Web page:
When winter kill makes it tough to grow alfalfa, what can dairy producers turn to for a protein source for milking cows? Believe it or not, forage soybeans may be a fit.
That choice is gaining popularity with dairy farmers in eastern Ontario. “It’s hard to beat good alfalfa from a protein-grown-on-the-farm standpoint, but the forage soybeans are coming in a very close second,” says MacEwen Agricentre agronomist Clare Kinlin.
On this episode of RealAgriculture’s Soybean School, Kinlin explains that many dairy farmers in the region struggle to establish high-yielding alfalfa stands, especially on flat, clay ground. Undaunted, resourceful producers have sought alternatives and over the past five years many have found success growing and feeding forage soybeans.
“We’re growing forage. We’re not growing a grain crop and that’s a mindset we have to get through our heads,” says Kinlin. He notes that the first big difference when growing grain versus forage is variety selection. In this region, growers typically plant grain varieties with a 0.8 to 1.2 maturity rating, but for forage, a longer-season soybean is required— 2.7 to 3.2 maturity.
But longer doesn’t always mean better when it comes to forage, notes Kinlin. “Some are really good for forage and some are just like cutting trees… you need to find a good balance between maturity and palatability.” (Story continues after the video.)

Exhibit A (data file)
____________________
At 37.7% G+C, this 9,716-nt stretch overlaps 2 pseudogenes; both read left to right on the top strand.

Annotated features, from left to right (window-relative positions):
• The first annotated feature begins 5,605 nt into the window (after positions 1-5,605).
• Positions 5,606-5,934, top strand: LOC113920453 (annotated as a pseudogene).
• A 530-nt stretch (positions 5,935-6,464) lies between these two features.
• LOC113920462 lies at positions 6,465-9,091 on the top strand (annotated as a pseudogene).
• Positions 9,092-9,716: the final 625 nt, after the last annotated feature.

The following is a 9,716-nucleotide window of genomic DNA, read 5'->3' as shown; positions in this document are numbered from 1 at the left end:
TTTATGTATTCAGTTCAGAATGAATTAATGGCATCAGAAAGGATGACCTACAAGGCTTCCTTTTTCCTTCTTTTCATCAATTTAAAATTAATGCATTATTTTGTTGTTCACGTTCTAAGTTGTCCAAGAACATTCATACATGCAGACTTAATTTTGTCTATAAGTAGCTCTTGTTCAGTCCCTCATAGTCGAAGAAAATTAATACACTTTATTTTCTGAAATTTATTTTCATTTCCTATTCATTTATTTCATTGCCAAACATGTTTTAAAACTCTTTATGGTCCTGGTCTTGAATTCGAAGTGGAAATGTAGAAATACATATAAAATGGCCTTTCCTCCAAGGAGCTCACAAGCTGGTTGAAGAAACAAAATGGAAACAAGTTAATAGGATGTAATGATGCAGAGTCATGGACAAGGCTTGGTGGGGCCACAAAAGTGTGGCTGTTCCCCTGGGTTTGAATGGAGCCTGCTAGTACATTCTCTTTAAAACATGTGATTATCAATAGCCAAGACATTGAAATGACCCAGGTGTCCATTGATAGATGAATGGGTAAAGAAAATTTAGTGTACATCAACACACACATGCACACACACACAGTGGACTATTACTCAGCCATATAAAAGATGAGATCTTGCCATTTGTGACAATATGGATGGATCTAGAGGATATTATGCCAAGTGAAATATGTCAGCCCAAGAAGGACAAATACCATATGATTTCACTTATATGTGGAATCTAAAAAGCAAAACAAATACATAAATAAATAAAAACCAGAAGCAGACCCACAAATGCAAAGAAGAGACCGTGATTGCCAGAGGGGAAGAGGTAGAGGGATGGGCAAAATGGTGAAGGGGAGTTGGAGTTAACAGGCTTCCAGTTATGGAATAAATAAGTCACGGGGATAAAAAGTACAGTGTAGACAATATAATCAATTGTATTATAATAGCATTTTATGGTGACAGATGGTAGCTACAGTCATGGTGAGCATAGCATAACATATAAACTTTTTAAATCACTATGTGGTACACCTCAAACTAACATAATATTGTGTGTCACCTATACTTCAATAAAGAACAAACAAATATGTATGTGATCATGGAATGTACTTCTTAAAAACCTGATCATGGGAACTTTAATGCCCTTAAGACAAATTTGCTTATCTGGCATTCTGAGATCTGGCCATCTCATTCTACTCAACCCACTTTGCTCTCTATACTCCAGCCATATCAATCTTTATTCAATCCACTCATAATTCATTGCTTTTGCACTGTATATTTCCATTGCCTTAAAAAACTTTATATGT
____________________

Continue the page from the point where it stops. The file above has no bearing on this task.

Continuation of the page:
When it comes to establishing soybean forage stands, high seeding rates are required. Typically, farmers seed 190,000 to 205,000 seeds per acre (compared to 160,000 to 170,000 for grain). Many growers solid seed, but 15-inch rows are a strong choice because they allow growers to travel through fields to apply disease-controlling fungicide.
Kinlin notes that the high populations and highly fertile fields makes white mould control mandatory for dairy producers in the region — they need to be prepared to spray twice and spray early.
Dairy producers have also learned forage soybean harvest comes early with August 20 to 25 — as soon as flowering is complete — being the optimum timing window. “You can set your clocks to it,” says Kinlin. At harvest, green, wet plants need to lay two to three days in good August drying conditions before moving to bunk storage.
Kinlin says dairy producers in his area typically harvest between 4 to 5 tones of dry matter per acre (12 to 14 tonnes as feed value). “We have seen it as high as 8.5 but as low as 3 depending on the variables.”
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